In recent years, The Adventures of Obadiah Oldbuck has overtaken The Yellow Kid as the first American comic book. It was originally published in Switzerland in the 1820s by Rodolphe Topffer and translated into English and published in the United States in 1842. Some might even consider it a “graphic novel” as it contains a sequential story about the misadventures of the titular protagonist and his attempts to woo, keep, and eventually marry his “ladie love” while coming into conflict with rivals and enemies along the way. I think that Obadiah Oldbuck is an early example of “mash-up” culture as it brings together the one panel editorial cartoons that were popular at the time (E.g. William Hogarth, Harper’s Weekly) and the picaresque novel, of which Miguel Cervantes’ Don Quixote is an example. Melding genres has been a big part of comics for years as writer/editor Mark Waid (Kingdom Come) pointed out a panel at the 2014 Baltimore Comic Con that the superhero comic was born from the daily comic strips and the pulps. I also think that the legacy of Obadiah Oldbuck lives on in the current Harley Quinn comic book from DC Comics, which is written by Jimmy Palmiotti and Amanda Conner and drawn by Chad Hardin.
The Adventures of Obadiah Oldbuck has many tropes and narrative devices that will be found in later comics. For example, its characters subsist on a kind of “cartoon logic” where they can shrink and grow in size at a moment’s notice, and where a horse can explode if it eats too much. There are also technical elements, like speed lines when Obadiah, his dog, and horse are running away from his pursuers and recurring gags, that have become a part of the storytelling of later comics ranging from Krazy Kat to The Flash. But what makes Obadiah Oldbuck really innovative as a comic other than its dark sense of humor and un-heroic protagonist is that it combines the editorial comic and picaresque novel to create a new thing: the comic book. Even though Obadiah Oldbuck doesn’t have the political satire of a William Hogarth drawing, it is done in the same style with its characters having exaggerated proportions and the comic being done in an etching style. There are also captions below the art that explain or poke fun at the panel above it. However, Obadiah Oldbuck transcends the one-off nature of this cartoons and tells a longer narrative involved a self-assured, buffoonish hero, who goes on a series of lengthy adventures with a single goal. This could describe Don Quixote, who truly believes he is a knight like in the romances he devours, and attempts to win the love of Dulcinea del Tobosa, who is actually a country girl named Aldonza. Both Obadiah and Don Quixote have a hapless, occasionally gaunt horse as well. Obadiah Oldbuck shares some of the elements of novels, like Don Quixote and Tom Jones, but because it is not a novel, it lacks some of the nuance and subplots of these books. This isn’t a knock on the comics medium, but later comics would be better written and drawn than Obadiah Oldbuck and therefore have more nuance and depth. It is important as a precursor to later comics of the Platinum Age (late 1800s-1938) and makes a brave attempt at mashing up the picaresque and editorial cartoon even if it lacks the satirical bite of the latter.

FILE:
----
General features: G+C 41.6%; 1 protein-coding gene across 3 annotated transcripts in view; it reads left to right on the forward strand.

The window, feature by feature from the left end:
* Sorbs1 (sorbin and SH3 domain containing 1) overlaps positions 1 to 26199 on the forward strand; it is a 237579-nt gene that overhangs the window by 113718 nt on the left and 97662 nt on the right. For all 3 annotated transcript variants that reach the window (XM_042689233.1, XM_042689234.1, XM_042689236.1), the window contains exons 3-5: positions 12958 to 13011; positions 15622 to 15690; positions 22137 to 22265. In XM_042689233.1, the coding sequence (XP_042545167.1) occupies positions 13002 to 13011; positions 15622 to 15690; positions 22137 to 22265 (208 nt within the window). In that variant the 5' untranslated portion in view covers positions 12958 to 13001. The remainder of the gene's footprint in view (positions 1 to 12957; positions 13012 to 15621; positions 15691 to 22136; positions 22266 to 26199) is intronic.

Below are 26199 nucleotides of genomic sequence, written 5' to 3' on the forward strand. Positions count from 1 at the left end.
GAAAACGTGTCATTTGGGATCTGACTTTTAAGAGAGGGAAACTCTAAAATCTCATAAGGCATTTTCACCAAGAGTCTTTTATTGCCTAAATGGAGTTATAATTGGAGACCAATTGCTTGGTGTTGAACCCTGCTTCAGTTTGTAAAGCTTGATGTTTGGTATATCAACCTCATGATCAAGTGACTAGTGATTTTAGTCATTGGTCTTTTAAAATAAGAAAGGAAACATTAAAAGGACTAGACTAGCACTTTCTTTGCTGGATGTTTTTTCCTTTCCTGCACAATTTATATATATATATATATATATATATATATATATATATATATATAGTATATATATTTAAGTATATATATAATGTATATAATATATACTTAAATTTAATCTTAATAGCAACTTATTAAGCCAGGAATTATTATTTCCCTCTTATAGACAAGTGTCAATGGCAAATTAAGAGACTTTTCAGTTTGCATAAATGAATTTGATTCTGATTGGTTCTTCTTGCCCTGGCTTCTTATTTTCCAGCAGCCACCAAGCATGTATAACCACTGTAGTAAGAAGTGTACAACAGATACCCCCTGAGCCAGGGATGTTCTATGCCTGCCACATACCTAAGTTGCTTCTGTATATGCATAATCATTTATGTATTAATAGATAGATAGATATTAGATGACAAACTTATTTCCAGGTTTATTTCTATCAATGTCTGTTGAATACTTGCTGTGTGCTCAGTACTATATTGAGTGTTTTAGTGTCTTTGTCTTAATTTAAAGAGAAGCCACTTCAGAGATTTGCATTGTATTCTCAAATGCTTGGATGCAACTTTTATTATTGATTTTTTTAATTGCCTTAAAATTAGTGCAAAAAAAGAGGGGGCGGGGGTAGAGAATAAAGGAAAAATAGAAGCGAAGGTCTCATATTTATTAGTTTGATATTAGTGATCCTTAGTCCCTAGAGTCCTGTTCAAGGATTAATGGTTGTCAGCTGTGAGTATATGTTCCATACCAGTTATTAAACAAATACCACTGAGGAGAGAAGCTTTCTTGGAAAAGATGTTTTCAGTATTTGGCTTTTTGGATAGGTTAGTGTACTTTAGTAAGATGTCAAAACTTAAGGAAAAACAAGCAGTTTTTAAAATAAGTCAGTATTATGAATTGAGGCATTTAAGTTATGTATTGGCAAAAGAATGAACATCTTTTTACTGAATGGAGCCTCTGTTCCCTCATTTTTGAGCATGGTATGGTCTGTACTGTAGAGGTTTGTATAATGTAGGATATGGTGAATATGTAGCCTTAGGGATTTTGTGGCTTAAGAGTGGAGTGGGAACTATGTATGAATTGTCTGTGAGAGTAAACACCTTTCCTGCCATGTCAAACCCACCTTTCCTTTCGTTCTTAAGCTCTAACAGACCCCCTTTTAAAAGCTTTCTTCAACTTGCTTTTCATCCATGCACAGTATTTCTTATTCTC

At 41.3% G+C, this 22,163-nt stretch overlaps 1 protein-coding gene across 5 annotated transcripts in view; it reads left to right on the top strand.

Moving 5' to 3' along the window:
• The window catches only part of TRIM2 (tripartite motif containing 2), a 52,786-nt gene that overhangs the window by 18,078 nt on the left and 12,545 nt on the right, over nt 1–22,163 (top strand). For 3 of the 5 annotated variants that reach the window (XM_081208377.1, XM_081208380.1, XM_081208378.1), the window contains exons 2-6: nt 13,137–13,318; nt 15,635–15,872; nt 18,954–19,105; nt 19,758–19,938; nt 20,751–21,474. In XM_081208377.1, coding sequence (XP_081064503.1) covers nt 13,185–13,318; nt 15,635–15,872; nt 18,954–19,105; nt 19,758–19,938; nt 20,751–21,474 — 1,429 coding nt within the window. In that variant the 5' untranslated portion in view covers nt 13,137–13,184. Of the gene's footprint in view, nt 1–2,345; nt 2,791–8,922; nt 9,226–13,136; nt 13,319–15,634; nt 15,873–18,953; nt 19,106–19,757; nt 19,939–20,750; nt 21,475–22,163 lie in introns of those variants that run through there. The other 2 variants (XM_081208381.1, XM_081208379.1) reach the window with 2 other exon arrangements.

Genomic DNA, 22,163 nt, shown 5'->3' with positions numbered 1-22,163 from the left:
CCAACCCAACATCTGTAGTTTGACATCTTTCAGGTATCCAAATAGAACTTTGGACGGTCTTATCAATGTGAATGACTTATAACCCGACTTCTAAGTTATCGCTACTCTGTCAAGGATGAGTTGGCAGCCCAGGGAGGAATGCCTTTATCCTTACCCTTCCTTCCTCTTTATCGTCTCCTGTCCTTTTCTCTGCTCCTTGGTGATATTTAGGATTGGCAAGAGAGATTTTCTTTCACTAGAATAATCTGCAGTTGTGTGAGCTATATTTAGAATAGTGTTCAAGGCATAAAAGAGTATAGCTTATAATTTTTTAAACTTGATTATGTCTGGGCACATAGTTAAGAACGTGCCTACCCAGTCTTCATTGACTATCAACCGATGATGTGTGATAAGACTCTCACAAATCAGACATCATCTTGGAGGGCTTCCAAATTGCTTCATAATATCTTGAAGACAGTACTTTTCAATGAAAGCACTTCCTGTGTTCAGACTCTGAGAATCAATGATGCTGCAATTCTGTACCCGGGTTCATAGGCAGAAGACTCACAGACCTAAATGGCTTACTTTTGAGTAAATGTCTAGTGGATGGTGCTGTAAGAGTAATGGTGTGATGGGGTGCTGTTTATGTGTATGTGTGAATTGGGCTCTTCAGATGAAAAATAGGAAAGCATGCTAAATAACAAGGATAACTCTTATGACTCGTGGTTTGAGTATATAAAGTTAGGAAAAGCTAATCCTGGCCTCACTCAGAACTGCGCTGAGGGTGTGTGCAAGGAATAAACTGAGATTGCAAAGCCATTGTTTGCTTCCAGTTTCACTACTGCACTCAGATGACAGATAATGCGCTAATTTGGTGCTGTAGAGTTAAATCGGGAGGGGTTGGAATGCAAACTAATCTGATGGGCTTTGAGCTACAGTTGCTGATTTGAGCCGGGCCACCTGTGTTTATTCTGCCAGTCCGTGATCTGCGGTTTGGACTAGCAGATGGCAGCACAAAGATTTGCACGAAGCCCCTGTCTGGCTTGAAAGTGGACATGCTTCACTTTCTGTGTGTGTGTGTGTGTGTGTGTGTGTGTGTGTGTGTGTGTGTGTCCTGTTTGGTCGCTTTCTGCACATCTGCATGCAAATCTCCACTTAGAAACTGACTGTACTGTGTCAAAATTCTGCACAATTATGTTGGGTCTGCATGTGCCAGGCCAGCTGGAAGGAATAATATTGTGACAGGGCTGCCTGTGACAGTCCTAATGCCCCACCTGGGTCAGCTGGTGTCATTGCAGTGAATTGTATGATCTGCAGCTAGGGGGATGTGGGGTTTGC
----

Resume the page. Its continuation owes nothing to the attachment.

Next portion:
I think that the legacy of Obadiah Oldbuck endures not just in the funny animal comics of the early 1900s and beyond, but in the current DC Comics book Harley Quinn. Harley Quinn follows the story of Harley Quinn as she has left her abusive lover the Joker behind her to start a new life in Coney Island where one of her old patients had left her an apartment complete with a wax museum and freak show. She goes on a series of loosely connected adventures, including rescuing puppies (killing their cruel owners along the way), joining an underground roller derby club, teaming up with her old friend Poison Ivy, and helping a retired spy with cybernetic enhancements (who speaks a lot of Yiddish) take out some of his old Soviet enemies in their respective nursing homes. The book has a lot of slapstick and darker humor, like Obadiah Oldbuck, and has been compared to a Looney Tunes cartoon for adults. Like Obadiah, Harley isn’t a hero and kills a lot of people (mostly bad guys) and occasionally makes things hard for her friends, like not paying the rent on time or ruining one of her tenants’ burlesque shows. The first issue was even going to have a suicide joke, which is a running gag throughout Obadiah Oldbuck. The popularity of the Harley Quinn comic (10th highest selling comic in July 2014) shows that dark, slapstick humor as well as cartoonish characters and plot-light adventure stories don’t have an expiration date and can be created and recreated in different eras depending on its audience’s and creators’ sensibilities